School boards to create online dialogue

Under a pilot program organized by the National School Boards Foundation,

education officials and staff members in five school districts will go online

to communicate with parents, gauge opinion on school priorities and communicate

plans of action.

By bringing parents and others into the decision-making process, policy-makers

can initiate reforms more easily.

The effort will go live in January when the school districts add an

area to their Web sites to communicate via e-mail, electronic newsletters,

polls and online discussion forums. A third-party moderator will guide the

online discussions. An interactive voice-response system will be available

by phone for those who don't have access to a computer, said Kathy McGuigan,

NSBF project manager.

The five pilot districts are:

* Blue Valley School District, Overland Park, Kan.

* Calcasieu Parish School System, Lake Charles, La.

* Greendale School District, Wis.

* Pittsburgh Public Schools, Pa.

* Solon Community School District, Solon, Iowa

The districts represent a cross-section of sizes, locations and socio-economic

groups, and have widespread Internet access in schools and other public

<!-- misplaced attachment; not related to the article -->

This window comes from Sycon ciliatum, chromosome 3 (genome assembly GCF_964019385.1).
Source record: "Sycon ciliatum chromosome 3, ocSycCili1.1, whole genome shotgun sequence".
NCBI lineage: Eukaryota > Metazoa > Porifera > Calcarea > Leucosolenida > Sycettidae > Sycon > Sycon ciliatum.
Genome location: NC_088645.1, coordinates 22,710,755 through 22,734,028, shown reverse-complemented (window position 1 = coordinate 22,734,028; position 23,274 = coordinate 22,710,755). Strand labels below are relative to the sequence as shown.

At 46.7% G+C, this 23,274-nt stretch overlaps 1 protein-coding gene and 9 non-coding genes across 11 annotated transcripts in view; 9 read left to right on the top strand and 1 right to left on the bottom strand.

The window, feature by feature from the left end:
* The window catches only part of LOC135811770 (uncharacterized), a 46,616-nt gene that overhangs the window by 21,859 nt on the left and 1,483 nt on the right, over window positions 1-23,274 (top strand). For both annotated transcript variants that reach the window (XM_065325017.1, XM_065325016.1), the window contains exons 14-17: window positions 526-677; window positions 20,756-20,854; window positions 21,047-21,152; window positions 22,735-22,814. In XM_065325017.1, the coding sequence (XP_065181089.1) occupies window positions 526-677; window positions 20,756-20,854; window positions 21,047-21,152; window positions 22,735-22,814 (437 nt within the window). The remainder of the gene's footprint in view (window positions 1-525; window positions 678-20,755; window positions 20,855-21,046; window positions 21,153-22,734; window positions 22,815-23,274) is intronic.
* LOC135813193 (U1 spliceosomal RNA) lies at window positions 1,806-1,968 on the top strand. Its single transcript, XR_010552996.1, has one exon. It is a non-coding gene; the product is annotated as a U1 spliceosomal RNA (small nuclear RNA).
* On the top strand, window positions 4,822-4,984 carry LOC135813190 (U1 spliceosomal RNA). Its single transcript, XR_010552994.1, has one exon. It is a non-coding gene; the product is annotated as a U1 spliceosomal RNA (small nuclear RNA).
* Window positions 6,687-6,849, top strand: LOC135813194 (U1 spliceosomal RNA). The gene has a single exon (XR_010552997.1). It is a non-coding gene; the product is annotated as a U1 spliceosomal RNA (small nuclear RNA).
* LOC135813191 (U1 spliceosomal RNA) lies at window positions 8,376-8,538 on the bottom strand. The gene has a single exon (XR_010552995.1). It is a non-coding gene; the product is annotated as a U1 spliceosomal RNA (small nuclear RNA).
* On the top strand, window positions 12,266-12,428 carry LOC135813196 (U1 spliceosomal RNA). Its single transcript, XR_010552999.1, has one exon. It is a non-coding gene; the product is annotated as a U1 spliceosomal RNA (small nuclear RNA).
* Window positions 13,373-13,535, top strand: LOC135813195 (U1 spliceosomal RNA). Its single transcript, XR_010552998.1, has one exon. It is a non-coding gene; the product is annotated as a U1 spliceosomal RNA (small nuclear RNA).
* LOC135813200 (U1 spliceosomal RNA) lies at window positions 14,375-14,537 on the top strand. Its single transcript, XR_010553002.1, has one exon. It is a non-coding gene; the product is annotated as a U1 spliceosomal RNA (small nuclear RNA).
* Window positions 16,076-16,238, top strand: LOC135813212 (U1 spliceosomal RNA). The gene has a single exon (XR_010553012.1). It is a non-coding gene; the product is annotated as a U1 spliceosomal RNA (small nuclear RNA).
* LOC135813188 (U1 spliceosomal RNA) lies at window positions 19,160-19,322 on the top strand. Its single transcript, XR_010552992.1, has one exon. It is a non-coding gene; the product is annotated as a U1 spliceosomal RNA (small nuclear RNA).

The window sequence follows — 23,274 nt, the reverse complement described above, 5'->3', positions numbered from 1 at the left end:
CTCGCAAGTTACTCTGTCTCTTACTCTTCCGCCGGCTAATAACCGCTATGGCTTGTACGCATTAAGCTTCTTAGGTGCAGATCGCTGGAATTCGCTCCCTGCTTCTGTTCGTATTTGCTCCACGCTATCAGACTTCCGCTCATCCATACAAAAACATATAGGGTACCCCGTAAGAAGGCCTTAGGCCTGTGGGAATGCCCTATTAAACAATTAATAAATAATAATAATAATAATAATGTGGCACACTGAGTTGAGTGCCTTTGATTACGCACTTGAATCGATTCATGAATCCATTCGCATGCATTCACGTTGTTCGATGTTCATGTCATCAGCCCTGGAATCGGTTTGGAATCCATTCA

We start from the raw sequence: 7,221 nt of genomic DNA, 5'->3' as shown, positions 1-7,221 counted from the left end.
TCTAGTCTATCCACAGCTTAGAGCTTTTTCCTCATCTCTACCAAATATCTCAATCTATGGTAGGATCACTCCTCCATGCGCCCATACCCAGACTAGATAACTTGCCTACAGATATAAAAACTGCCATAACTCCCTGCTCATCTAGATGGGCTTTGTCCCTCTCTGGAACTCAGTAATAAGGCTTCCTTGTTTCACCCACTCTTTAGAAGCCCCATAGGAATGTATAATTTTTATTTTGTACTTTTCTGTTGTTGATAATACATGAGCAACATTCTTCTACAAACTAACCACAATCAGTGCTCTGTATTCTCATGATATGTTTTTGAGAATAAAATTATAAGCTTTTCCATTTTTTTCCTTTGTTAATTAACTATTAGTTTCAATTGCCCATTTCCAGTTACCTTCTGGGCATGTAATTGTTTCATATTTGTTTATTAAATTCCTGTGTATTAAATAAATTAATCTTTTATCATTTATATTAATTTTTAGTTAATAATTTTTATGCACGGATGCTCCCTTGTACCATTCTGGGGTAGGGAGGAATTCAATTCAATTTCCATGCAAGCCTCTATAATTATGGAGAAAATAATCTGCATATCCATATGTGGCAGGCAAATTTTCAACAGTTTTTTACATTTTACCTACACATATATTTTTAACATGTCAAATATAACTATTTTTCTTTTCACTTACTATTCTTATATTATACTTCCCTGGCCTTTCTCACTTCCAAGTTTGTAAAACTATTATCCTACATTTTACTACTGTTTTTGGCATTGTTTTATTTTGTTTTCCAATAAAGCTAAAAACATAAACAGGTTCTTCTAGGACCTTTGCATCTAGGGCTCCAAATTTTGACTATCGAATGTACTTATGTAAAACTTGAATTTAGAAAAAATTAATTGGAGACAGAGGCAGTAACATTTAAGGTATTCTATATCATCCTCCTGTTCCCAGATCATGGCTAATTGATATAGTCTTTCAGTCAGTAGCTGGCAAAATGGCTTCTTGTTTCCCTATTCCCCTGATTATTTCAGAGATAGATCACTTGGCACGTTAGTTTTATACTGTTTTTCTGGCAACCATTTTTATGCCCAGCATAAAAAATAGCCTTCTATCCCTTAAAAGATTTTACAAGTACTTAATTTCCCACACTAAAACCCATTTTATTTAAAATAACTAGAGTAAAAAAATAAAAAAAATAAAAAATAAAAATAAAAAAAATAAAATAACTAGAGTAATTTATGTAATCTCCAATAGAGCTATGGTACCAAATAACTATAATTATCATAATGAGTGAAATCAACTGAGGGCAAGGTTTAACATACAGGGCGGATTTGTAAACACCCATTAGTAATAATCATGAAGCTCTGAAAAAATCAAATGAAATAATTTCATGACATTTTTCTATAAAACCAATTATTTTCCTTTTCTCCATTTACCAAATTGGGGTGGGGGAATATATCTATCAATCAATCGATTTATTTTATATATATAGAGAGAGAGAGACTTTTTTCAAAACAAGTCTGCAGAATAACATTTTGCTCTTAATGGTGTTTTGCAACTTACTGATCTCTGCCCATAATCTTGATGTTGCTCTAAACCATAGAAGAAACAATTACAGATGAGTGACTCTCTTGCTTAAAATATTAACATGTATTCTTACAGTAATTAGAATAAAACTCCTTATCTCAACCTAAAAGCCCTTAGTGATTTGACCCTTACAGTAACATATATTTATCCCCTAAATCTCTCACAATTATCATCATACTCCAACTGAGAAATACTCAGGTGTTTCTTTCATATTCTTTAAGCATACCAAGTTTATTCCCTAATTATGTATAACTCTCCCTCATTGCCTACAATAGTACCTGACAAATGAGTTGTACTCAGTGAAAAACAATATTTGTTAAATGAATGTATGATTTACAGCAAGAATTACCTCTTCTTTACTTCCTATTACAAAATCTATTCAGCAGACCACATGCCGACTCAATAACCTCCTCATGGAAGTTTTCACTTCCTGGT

facilities.

The effort, funded by a $400,000 grant from the AOL Foundation, is called

Xchange: Strengthening Schools Through Board Connections. The Learning Network

Inc. will provide the graphical interface and technical support.

Once the pilot program is over in the spring of 2002, the NSBF (www.nsbf.org)

will consider getting other districts to adopt the concept of a virtual

school board community. NSBF, the project and research arm of the National

School Boards Association, will promote best practices from the pilot program

across the country.

"We want to teach boards and school districts how to use this technology

and that it is not harmful, but an opportunity to improve," McGuigan said.

Featured

  • Telecommunications
    Stock photo ID: 658810513 By asharkyu

    GSA extends EIS deadline to 2023

    Agencies are getting up to three more years on existing telecom contracts before having to shift to the $50 billion Enterprise Infrastructure Solutions vehicle.

  • Workforce
    Shutterstock image ID: 569172169 By Zenzen

    OMB looks to retrain feds to fill cyber needs

    The federal government is taking steps to fill high-demand, skills-gap positions in tech by retraining employees already working within agencies without a cyber or IT background.

  • Acquisition
    GSA Headquarters (Photo by Rena Schild/Shutterstock)

    GSA to consolidate multiple award schedules

    The General Services Administration plans to consolidate dozens of its buying schedules across product areas including IT and services to reduce duplication.

Stay Connected

FCW Update

Sign up for our newsletter.

I agree to this site's Privacy Policy.